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Kerala logs 15,058 fresh COVID cases, 99 deaths

The Test Positivity Rate (TPR) was recorded at 16.39 percent after testing 91,885 samples in the last 24 hours, a state government release said.

September 13, 2021 / 07:50 PM IST
Representative image

Representative image

Kerala on Monday logged 15,058 fresh COVID-19 cases and 99 deaths which pushed the total infections to 43,90,489 and the death toll to 22,650.

The Test Positivity Rate (TPR) was recorded at 16.39 per cent after testing 91,885 samples in the last 24 hours, a state government release said.

The bulletin also said that since Sunday, 28,439 people recovered from the infection taking the total number to 41,58,504 and the number of active cases to 2,08,773. Among the 14 districts, Thrissur recorded the highest with 2,158 case followed by Kozhikode (1,800), Ernakulam (1,694), Thiruvananthapuram (1,387), Kollam (1,216), Malappuram (1,199), Palakkad (1,124), Alappuzha (1,118) and Kottayam (1,027).

Of the new cases, 61 were health workers, 49 from outside the state and 14,336 infected through contact, with the source of the contact not being clear in 612 cases, it said.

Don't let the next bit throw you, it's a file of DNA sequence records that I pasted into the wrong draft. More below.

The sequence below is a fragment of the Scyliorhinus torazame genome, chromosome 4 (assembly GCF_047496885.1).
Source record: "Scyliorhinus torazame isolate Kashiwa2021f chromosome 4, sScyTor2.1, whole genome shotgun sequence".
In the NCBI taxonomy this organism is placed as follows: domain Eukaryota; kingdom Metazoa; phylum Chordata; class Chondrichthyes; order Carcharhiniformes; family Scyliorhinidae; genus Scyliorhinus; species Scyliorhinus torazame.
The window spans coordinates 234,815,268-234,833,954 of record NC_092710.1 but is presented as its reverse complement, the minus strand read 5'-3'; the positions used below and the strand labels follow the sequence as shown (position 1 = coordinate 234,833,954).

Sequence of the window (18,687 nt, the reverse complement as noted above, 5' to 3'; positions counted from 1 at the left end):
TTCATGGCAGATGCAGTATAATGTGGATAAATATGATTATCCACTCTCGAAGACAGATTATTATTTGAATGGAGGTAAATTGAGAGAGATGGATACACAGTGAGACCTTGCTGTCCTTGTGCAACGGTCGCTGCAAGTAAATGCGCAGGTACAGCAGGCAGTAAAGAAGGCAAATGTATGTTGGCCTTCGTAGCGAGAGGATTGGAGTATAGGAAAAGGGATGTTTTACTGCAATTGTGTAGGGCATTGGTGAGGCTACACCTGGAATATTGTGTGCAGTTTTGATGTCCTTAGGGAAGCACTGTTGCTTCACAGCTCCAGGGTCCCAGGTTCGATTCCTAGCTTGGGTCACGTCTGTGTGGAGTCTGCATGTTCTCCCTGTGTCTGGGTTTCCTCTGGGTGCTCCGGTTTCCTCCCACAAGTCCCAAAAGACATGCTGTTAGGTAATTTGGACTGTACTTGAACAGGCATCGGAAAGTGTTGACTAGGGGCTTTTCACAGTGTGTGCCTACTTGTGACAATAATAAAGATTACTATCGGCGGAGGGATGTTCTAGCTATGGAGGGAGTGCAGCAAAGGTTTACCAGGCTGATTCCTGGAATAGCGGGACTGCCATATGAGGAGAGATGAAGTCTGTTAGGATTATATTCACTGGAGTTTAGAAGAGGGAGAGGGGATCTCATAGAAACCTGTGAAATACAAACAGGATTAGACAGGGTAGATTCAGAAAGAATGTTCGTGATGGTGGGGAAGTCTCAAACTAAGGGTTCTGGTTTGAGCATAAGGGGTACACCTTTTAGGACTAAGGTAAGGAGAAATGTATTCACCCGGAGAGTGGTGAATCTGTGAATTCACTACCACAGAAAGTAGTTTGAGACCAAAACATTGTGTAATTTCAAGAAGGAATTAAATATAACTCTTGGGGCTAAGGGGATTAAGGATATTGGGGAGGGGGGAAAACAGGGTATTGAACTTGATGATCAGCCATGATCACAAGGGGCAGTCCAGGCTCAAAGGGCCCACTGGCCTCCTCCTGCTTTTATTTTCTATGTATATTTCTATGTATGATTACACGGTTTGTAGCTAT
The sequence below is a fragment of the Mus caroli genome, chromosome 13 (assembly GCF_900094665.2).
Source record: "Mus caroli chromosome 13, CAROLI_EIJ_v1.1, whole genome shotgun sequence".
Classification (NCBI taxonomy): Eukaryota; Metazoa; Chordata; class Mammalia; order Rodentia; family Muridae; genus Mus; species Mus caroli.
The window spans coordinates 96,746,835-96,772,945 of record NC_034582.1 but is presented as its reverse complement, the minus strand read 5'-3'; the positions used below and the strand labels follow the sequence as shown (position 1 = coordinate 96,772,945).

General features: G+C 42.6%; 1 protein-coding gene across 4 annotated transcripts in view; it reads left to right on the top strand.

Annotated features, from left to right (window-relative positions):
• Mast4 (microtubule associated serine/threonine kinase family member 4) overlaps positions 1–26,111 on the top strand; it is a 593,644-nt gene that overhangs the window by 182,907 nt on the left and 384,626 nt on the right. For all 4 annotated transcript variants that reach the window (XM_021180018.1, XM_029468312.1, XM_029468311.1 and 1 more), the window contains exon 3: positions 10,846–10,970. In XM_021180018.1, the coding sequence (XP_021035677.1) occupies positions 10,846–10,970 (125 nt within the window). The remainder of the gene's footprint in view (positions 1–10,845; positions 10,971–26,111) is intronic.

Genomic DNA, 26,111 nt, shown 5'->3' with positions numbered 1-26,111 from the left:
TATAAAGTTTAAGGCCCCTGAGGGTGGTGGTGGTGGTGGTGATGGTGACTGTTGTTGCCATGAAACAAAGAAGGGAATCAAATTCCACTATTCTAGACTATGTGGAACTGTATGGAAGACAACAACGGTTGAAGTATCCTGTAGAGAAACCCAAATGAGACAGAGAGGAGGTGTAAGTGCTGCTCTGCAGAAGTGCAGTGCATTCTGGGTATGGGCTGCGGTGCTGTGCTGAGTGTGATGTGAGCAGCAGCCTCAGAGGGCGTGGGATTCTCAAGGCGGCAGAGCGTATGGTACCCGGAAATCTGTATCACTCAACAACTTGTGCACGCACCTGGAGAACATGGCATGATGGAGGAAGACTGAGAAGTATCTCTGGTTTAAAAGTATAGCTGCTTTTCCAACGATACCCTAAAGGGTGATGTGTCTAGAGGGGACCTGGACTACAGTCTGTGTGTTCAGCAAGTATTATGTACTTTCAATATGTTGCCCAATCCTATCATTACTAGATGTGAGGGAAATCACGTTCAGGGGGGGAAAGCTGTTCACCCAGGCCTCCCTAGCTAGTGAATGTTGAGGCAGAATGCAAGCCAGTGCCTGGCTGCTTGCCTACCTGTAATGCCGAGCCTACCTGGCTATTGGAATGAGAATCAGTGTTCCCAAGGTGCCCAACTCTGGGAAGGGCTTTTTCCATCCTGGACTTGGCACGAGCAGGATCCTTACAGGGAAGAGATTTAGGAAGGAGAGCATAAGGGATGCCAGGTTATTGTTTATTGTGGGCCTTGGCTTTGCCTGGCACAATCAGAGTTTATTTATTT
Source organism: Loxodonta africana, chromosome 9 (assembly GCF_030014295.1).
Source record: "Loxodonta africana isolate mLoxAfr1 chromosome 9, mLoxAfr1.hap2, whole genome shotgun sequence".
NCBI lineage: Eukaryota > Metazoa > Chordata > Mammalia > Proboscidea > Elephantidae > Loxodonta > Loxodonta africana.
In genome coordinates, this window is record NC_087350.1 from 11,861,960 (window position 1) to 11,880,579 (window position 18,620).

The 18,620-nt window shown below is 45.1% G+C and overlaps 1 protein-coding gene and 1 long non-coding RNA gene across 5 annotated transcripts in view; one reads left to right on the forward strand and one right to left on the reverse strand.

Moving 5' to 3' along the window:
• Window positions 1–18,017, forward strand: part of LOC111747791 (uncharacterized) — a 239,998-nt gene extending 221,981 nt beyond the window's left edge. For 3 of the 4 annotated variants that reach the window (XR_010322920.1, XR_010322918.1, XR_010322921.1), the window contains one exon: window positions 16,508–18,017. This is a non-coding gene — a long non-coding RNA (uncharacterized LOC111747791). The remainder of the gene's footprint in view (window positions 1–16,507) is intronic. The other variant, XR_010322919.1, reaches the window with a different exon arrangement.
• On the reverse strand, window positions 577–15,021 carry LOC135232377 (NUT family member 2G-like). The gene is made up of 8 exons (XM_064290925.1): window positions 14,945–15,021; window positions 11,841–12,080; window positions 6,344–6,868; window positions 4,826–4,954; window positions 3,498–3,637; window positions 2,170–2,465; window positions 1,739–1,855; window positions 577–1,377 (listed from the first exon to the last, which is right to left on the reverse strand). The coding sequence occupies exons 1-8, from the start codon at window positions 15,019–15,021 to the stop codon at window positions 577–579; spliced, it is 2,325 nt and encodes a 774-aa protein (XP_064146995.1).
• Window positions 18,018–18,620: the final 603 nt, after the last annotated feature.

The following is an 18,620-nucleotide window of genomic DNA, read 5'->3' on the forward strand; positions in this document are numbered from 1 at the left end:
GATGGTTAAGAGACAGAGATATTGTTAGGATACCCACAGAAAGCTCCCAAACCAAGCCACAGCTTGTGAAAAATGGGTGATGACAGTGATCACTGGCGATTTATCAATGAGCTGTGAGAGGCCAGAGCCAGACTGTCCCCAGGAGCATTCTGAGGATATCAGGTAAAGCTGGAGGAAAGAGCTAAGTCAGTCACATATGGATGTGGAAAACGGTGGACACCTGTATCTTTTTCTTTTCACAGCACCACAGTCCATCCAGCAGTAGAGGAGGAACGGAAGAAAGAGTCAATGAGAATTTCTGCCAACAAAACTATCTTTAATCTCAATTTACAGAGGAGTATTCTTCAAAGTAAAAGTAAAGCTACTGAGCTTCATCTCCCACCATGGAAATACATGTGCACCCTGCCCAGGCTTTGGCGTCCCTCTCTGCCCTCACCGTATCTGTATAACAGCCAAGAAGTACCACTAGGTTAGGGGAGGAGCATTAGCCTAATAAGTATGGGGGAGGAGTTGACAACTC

There are currently 5,90,219 people under surveillance in various districts, of whom 5,60,694 are in home or institutional quarantine and 29,525 in hospitals.

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COVID-19 Vaccine

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How does a vaccine work?

A vaccine works by mimicking a natural infection. A vaccine not only induces immune response to protect people from any future COVID-19 infection, but also helps quickly build herd immunity to put an end to the pandemic. Herd immunity occurs when a sufficient percentage of a population becomes immune to a disease, making the spread of disease from person to person unlikely. The good news is that SARS-CoV-2 virus has been fairly stable, which increases the viability of a vaccine.

How many types of vaccines are there?

There are broadly four types of vaccine — one, a vaccine based on the whole virus (this could be either inactivated, or an attenuated [weakened] virus vaccine); two, a non-replicating viral vector vaccine that uses a benign virus as vector that carries the antigen of SARS-CoV; three, nucleic-acid vaccines that have genetic material like DNA and RNA of antigens like spike protein given to a person, helping human cells decode genetic material and produce the vaccine; and four, protein subunit vaccine wherein the recombinant proteins of SARS-COV-2 along with an adjuvant (booster) is given as a vaccine.

What does it take to develop a vaccine of this kind?

Vaccine development is a long, complex process. Unlike drugs that are given to people with a diseased, vaccines are given to healthy people and also vulnerable sections such as children, pregnant women and the elderly. So rigorous tests are compulsory. History says that the fastest time it took to develop a vaccine is five years, but it usually takes double or sometimes triple that time.

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PTI
first published: Sep 13, 2021 07:50 pm

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